• Version
  • Download 35
  • File Size 160 KB
  • File Count 1
  • Create Date 2022-04-08
  • Last Updated 2022-04-12

Governing as Commons or as Global Public Goods: Two Tales of Power

Authors: Nicolás Brando, Christiaan Boonen, Samuel Cogolati, Rutger Hagen, Nils Vanstappen and Jan Wouters
Source: International Journal of the Commons
Year: 2019

Commons and global public goods have become popular concepts in academic debates on governance. Moreover, these concepts are no longer the exclusive domain of economists. Different disciplines (such as legal and political theory) have appropriated them in their own specific ways. The result of this popularity, however, is that they are often confused or used in ways that muddle their distinct characteristics. In this article we propose some distinctions to clarify the use of these concepts. First, the authors show how what were initially social scientific concepts started being used in a more normative way. Second, we will subject the writings of Elinor Ostrom and Inge Kaul and colleagues to a discourse analysis. This means that the authors show that some normative assumptions were already present in the concepts of ‘commons’ and ‘global public goods’. The authors take it that, although Ostrom and Kaul are often read as social scientists, it is both possible and fruitful to read them as proposing two very different visions of power in a globalizing world. In a third section, the authors then demonstrate more concretely what these visions look like. Finally, we conclude by looking at the possible advantages and downsides to both models.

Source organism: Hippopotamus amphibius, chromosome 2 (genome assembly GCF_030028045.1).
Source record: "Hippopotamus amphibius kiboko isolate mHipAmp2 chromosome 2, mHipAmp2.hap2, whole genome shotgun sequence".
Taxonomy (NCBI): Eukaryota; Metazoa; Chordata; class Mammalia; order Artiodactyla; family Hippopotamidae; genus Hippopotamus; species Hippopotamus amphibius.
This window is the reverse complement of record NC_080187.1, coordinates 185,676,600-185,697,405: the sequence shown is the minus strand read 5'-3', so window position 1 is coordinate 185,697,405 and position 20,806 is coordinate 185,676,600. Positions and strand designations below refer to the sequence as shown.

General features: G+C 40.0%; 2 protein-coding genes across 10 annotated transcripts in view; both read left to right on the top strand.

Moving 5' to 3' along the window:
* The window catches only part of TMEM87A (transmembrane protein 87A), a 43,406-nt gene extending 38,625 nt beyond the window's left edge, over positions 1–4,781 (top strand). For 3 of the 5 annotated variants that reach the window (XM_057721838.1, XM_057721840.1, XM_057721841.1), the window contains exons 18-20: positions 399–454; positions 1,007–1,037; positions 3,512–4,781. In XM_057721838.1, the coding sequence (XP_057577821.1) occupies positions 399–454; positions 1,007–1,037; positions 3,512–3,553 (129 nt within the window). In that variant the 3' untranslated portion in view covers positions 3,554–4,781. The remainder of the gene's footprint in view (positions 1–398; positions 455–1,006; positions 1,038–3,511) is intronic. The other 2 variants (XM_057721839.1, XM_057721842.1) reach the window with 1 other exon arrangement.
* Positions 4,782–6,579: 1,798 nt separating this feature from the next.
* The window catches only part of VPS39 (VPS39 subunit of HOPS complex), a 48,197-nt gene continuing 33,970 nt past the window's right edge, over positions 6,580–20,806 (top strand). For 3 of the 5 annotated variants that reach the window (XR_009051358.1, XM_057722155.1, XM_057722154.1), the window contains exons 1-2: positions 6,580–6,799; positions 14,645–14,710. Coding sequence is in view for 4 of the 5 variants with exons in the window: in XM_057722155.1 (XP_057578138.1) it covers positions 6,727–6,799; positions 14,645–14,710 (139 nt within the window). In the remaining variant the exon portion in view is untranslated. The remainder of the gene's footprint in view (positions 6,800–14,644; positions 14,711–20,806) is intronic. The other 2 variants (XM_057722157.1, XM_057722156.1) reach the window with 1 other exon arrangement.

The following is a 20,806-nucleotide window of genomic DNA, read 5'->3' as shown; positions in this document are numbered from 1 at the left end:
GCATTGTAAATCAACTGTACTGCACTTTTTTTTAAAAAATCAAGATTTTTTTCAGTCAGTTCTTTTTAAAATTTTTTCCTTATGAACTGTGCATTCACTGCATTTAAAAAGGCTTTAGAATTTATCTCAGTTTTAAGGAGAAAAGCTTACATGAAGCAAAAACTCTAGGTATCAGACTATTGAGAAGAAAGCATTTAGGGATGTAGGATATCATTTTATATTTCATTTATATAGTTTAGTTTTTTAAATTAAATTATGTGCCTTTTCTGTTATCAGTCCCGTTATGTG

Attached Files